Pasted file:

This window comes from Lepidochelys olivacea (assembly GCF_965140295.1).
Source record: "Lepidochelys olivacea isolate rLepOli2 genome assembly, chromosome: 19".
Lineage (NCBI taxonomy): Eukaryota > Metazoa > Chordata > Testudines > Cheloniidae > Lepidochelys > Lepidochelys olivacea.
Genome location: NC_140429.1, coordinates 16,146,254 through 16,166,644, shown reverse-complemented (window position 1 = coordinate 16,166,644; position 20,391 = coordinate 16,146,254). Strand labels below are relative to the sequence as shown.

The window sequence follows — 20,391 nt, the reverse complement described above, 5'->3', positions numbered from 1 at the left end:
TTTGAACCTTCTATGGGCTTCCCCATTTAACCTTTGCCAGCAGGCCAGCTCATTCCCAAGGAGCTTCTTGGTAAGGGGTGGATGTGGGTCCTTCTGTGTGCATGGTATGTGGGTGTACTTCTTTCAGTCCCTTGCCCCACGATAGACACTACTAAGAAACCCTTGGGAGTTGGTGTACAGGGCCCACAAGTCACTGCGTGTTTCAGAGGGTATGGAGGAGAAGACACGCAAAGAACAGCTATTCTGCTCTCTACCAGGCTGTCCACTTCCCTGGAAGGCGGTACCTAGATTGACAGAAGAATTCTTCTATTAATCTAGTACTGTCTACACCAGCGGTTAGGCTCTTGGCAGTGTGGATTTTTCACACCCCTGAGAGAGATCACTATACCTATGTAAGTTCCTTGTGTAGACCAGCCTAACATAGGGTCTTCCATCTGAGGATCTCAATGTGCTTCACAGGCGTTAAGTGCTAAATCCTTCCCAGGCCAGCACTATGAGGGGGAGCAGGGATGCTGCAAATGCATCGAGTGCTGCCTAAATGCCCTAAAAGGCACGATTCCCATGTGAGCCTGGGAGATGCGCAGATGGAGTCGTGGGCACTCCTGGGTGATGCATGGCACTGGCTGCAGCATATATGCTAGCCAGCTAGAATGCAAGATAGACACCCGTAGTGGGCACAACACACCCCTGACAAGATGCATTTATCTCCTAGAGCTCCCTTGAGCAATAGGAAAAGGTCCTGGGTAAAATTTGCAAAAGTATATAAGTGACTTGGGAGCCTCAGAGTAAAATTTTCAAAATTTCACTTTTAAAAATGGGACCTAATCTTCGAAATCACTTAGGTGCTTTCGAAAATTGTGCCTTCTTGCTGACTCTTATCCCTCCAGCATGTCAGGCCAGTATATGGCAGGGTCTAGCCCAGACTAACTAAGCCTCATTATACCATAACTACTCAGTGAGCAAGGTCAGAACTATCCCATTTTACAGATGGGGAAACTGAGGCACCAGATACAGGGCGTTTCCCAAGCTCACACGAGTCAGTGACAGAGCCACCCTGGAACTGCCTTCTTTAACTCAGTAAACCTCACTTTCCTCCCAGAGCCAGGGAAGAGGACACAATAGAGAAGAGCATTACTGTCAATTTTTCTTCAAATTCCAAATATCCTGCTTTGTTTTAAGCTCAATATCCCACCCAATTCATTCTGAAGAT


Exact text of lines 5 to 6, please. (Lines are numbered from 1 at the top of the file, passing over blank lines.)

The window sequence follows — 20,391 nt, the reverse complement described above, 5'->3', positions numbered from 1 at the left end:
TTTGAACCTTCTATGGGCTTCCCCATTTAACCTTTGCCAGCAGGCCAGCTCATTCCCAAGGAGCTTCTTGGTAAGGGGTGGATGTGGGTCCTTCTGTGTGCATGGTATGTGGGTGTACTTCTTTCAGTCCCTTGCCCCACGATAGACACTACTAAGAAACCCTTGGGAGTTGGTGTACAGGGCCCACAAGTCACTGCGTGTTTCAGAGGGTATGGAGGAGAAGACACGCAAAGAACAGCTATTCTGCTCTCTACCAGGCTGTCCACTTCCCTGGAAGGCGGTACCTAGATTGACAGAAGAATTCTTCTATTAATCTAGTACTGTCTACACCAGCGGTTAGGCTCTTGGCAGTGTGGATTTTTCACACCCCTGAGAGAGATCACTATACCTATGTAAGTTCCTTGTGTAGACCAGCCTAACATAGGGTCTTCCATCTGAGGATCTCAATGTGCTTCACAGGCGTTAAGTGCTAAATCCTTCCCAGGCCAGCACTATGAGGGGGAGCAGGGATGCTGCAAATGCATCGAGTGCTGCCTAAATGCCCTAAAAGGCACGATTCCCATGTGAGCCTGGGAGATGCGCAGATGGAGTCGTGGGCACTCCTGGGTGATGCATGGCACTGGCTGCAGCATATATGCTAGCCAGCTAGAATGCAAGATAGACACCCGTAGTGGGCACAACACACCCCTGACAAGATGCATTTATCTCCTAGAGCTCCCTTGAGCAATAGGAAAAGGTCCTGGGTAAAATTTGCAAAAGTATATAAGTGACTTGGGAGCCTCAGAGTAAAATTTTCAAAATTTCACTTTTAAAAATGGGACCTAATCTTCGAAATCACTTAGGTGCTTTCGAAAATTGTGCCTTCTTGCTGACTCTTATCCCTCCAGCATGTCAGGCCAGTATATGGCAGGGTCTAGCCCAGACTAACTAAGCCTCATTATACCATAACTACTCAGTGAGCAAGGTCAGAACTATCCCATTTTACAGATGGGGAAACTGAGGCACCAGATACAGGGCGTTTCCCAAGCTCACACGAGTCAGTGACAGAGCCACCCTGGAACTGCCTTCTTTAACTCAGTAAACCTCACTTTCCTCCCAGAGCCAGGGAAGAGGACACAATAGAGAAGAGCATTACTGTCAATTTTTCTTCAAATTCCAAATATCCTGCTTTGTTTTAAGCTCAATATCCCACCCAATTCATTCTGAAGAT